1468: Accademia Romana, persecution of literates

1473: Persecution of Jews, starting in Florence, but mirrored in other Italian cities

1475: the Pulci Case

1478: all Florence is excommunicated

1484: Malleus Maleficarum, most influential work, which became the base to persecute 100.000's in the course of time

1486: Pico de Mirandola is persecuted

It seems, that a great part of this development happened according to Pope Sixtus and his influence. Pius II and the following Pope Paul stayed relatively harmless in their actions, but Sixtus consequently used this tool. Naturally one might also conclude, that time had changed with printing, and the raised "reactions" appeared according the higher possibilities of publication.
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Huck  Huck is offline
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Trying to intensify some knowledge around Pulci, it became of interest to study his surrounding, to which belong two brothers and a sister-in-law, all with literary activities.

Of these the works of the older brother Luca Pulci and especially two of them (perhaps three) are of special interest.

"Ciriffo Calvaneo" (1 book of Luca Pulci, 3 others were added by Bernardo Giambullari (1395 - 1555). It's of interest, cause it likely influenced the "Morgante" of Pulci.

The Life of Lorenzo de Medici, Called the Magnificent
By William Roscoe, Thomas Roscoe (1847)
p. 509, Note 138 + 139,M1

II Ciriffo Calvaneo, and his companion II Povero
Avveduto, the heroes of the poem, are the illicit offspring of two
unfortunate ladies, who, being abandoned by their lovers, are indebted
to the shepherd Lecore for their preservation. As the young men grow
up, they display their courage in pursuing wild beasts, and their generosity
in giving away the old shepherd's cattle and effects; in consequence
of which he breaks his heart. Massima, the mother of Il
Ciriffo, then informs them of the nobility of their origin, and of the
distress which she has herself suffered ; in consequence of which her
son piously swears to accomplish the death of his father, which vow he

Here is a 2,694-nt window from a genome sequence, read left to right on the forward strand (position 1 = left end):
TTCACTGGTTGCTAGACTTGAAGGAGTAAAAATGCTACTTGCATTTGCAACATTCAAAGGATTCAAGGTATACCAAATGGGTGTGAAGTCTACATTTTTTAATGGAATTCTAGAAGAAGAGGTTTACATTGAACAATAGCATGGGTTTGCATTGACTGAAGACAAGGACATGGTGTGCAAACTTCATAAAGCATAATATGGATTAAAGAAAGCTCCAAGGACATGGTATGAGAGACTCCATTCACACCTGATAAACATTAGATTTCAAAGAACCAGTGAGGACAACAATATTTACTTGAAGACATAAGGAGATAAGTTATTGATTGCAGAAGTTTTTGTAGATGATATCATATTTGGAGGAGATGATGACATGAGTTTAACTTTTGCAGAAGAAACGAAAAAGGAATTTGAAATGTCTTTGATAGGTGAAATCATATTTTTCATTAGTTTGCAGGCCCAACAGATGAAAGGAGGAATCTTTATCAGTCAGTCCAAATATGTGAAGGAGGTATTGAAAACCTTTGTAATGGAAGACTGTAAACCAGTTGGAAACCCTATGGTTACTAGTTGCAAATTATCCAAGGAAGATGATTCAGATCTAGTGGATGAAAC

accordingly fulfils. Repenting of his crime, he hastens to Rome,
obtains Christian baptism, and the remission of his sins. In the mean
time II Povero Aweduto is carried off by Epidoniffo, a pirate of Marseilles,
who stood in fear neither of God nor his saints, ...
After many adventures, II Povero Aweduto goes to the assistance of
Tebaldo, sultan of Egypt, who was besieged by Luigi, king of France:
the combatants on each side are particularly described. A battle takes
place, after which II Povero is made a cavalier by the sultan, for whose
particular amusement he tilts with his newly-discovered brother
Lionetto. Such is the heterogeneous mixture which composes this
poem; the invention of which is not, however, to be wholly attributed
to Luca. In the Gaddi library is a MS. anterior to his time by 150
years, entitled by Bandini "Liber pauperis prudentis." (Cat. Bibl.
Laur. vol. v. Plut. xliv. cod. 30.) From which it sufficiently appears
that in this instance Luca is only an imitator. It is to be regretted
that his judgment did not lead him to select a better model.
... It was printed, with the continuation of Giambullari, at Florence, in 1535, and had probably been printed before, as
it is dedicated to Lorenzo de' Medici, the grandson of Lorenzo the
Magnificent, who died in the year 1519. It there consists of four books,
of which the first only is the work of Pulci. The "Ciriffo Calvaneo"
was reprinted with the "Giostra" of Lorenzo, and other works of Luca,
by the Giunti at Florence, in 1572; but the continuation by Giambullari
is there omitted.
As in the Morgante we've two heroes, which follow their quest. It's assumed occasionally, that Luigi possibly contributed to the work of his brother).

The second is "Driadeo d'Amore" ... 18 letters from women to men, starting with a letter of Lucrezia Donati to Lorenzo de Medici (Lorenzo had a favor
for this Lucrezia Donati).

The text is made following a classical idea of Ovid in his "Heroides":

Ovid: Heroides
15 letters
6 double letters (letter exchanges).

The Heroides (Her.) (“The Heroines”), or Epistulae Heroidum (“Letters of Heroines”), are a collection of fifteen epistolary poems composed by Ovid in Latin elegiac couplets, and presented as though written by a selection of aggrieved heroines of Greek and Roman mythology, in address to their heroic lovers who have in some way mistreated, neglected, or abandoned them.
Front matter of Boswell's copy of the 1732 edition of the Heroides, edited by Peter Burmann. Note the title "Heroides sive Epistolae", “The Heroides or the Letters.

A further set of six poems—widely known as the Double Heroides and numbered 16 to 21 in modern scholarly editions—follows these individual letters and presents three separate exchanges of paired epistles: one each from a heroic lover to his absent beloved and from the heroine in return